The Year Of The Coach
Last fall, once the lockout was settled and the shortened, 66-game schedule was set into motion, much analysis hinged on the nature of the schedule and its effects. Would young teams hold a distinct edge? How prevalent would injuries become? What damage would the dreaded back-to-back-to-back sets do?
While the slate was certainly grueling and claimed its fair share of casualties, it also brought out the best among the NBA’s coaching fraternity, rewarding those who best managed their roster through the trials and tribulations of 66 games in 120 days.
It’s no surprise, then, that Gregg Popovich’s San Antonio Spurs and Tom Thibodeau’s Chicago Bulls reigned atop their respective Western and Eastern Conferences at season’s end and earned No. 1 seeds in the postseason. Popovich, who earned his second career Red Auerbach Trophy on Tuesday as the 2011-12 Coach of the Year, masterfully controlled Tim Duncan’s minutes and incorporated a slew of no-name role players, while Thibodeau, the previous Auerbach recipient, kept his Bulls committed even as Derrick Rose suffered through an injury-marred campaign.
Pops helped his aging star stay fresh and survive the grind by keeping Duncan to a career-low 28.2 minutes per game while resting him through eight contests (including being tagged with a “DNP-Old” in March). In his place, DeJuan Blair, Tiago Splitter, Matt Bonner and, most recently, Boris Diaw filled the void up front. While Popovich was managing Duncan’s minutes, he also eased the burden on Tony Parker and Manu Ginobli by successfully incorporating under-rated assets like Danny Green, Gary Neal, James Anderson and Kawhi Leonard. Through two postseason games vs. Utah, only Parker has averaged more than 30 minutes, while nine other Spurs have played 13.5 or more minutes per game.
In Chicago, Thibodeau has been facing the music after leaving Rose in the game in the final minutes of a Game 1 blowout over Philly, a decision which led to the reigning MVP’s season-ending ACL tear. However, the second-year coach also oversaw a 50-win Bulls team that led the league in both opposing points per game (88.17), as well as their own rebounds per game (46.67). That being said, the club’s first Rose-less playoff effort was underwhelming and ‘Thibs’ will be critical in helping Chicago bounce back as the series shifts to Philadelphia.
Beyond the Conference leaders, coaches have wielded – and will continue to wield – significant influence in the play of their club. The Spurs are up against the Jazz and head coach Tyrone Corbin, who has quickly transitioned past Deron Williams and Jerry Sloan on the strength of a front line that includes Al Jefferson, Paul Millsap and building blocks Derrick Favors and Enes Kanter, as well as the play of a re-energized Devin Harris. The Bulls, meanwhile, are deadlocked through two games at 1-1, with Doug Collins serving as the opposing Sixers’ emotional impetus. Since taking over from Eddie Jordan after Philly suffered through a 27-win campaign, Collins has led the club to consecutive playoff appearances.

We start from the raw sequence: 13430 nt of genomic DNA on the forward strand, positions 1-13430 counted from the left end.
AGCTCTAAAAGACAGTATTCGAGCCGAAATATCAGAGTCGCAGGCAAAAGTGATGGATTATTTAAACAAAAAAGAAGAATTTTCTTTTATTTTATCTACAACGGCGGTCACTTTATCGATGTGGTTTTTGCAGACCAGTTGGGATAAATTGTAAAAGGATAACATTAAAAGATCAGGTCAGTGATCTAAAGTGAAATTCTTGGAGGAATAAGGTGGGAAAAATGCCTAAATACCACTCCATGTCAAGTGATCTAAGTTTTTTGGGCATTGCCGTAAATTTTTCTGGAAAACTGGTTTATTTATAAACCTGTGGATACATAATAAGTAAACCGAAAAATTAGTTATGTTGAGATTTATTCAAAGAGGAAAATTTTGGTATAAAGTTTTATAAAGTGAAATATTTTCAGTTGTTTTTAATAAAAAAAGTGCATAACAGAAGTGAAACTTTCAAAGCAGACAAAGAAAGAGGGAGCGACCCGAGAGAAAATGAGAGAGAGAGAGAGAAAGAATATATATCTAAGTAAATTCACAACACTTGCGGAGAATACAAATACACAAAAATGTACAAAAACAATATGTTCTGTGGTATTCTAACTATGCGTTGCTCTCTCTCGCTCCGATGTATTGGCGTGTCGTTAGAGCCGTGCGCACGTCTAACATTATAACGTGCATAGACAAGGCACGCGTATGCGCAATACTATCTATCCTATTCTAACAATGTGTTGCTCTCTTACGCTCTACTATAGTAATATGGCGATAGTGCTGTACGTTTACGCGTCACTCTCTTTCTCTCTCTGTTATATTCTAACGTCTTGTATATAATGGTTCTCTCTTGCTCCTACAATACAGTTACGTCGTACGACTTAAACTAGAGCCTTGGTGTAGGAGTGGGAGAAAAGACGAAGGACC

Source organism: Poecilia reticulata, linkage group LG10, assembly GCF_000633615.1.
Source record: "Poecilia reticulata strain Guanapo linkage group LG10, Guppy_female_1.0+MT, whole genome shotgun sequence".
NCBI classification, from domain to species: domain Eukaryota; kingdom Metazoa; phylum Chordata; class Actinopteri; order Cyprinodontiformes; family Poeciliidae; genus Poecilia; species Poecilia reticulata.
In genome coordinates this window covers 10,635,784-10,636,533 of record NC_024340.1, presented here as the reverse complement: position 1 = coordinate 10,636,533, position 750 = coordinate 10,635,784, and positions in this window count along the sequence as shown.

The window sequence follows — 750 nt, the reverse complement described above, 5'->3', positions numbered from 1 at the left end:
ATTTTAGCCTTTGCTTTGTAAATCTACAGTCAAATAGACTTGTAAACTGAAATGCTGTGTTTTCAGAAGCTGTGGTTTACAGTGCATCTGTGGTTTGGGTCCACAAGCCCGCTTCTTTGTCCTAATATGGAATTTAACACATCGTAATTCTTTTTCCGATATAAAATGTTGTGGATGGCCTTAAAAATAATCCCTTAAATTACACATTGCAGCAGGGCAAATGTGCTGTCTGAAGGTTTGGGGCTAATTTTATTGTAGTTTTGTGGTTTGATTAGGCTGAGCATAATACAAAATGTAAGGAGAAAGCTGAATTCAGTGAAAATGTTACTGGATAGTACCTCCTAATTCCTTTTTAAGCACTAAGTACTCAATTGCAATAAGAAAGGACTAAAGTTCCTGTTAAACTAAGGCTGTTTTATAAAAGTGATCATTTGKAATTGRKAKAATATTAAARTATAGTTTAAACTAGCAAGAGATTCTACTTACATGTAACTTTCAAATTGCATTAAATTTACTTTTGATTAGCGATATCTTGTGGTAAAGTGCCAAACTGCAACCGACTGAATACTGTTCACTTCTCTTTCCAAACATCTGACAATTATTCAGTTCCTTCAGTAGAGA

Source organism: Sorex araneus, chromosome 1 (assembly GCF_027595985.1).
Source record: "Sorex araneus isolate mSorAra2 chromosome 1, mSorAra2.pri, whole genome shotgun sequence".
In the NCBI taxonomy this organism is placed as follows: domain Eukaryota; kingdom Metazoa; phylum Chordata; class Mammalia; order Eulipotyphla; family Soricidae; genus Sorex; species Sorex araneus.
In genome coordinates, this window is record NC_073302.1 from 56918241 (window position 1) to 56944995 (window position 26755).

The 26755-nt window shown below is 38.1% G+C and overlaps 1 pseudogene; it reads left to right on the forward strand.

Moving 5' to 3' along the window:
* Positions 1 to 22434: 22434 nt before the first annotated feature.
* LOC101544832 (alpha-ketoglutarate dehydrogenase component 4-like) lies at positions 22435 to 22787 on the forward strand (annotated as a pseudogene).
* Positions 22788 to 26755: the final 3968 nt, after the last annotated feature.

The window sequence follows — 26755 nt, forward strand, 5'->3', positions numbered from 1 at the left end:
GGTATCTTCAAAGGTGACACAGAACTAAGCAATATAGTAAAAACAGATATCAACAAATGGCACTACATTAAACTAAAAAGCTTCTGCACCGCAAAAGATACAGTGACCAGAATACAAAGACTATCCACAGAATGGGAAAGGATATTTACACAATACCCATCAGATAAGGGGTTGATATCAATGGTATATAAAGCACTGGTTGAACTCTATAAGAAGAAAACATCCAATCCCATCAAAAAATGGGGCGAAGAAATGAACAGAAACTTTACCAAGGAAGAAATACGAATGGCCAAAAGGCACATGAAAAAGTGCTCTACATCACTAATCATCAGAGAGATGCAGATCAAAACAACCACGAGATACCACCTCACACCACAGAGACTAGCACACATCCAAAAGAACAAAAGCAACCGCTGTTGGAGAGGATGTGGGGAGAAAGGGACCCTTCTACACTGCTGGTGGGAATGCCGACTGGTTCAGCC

Popovich and Thibodeau finished 1-2 in Coach of the Year voting, but it wasn’t for a lack of other worthy candidates. Frank Vogel engineered a balanced, cohesive (albeit star-less) group of Pacers to their best record since 2004-05. Orlando’s Stan Van Gundy navigated his team through the Dwight Howard saga (of which he was centrally involved) and has kept them believing in themselves without Howard in tow. Miami’s Erik Spoelstra and OKC’s Scotty Brooks continued to massage the egos of their respective superstar talents and helped boost them by incorporating an improved group of supporting players. Even Rick Carlisle, who didn’t exactly get his Dallas Mavericks off to the type of title defense they had hoped for, helped establish a team-oriented defensive identity that (somewhat) made up for the loss of newly-named Defensive Player of the Year Tyson Chandler.
In a season that challenged coaches to balance their rotations and navigate their key players through a demanding grind, it’s fitting that some of the league’s best withstood the challenges. If you’re looking to examine the best coaching minds in the NBA, you could do worse than starting with Popovich and Thibodeau.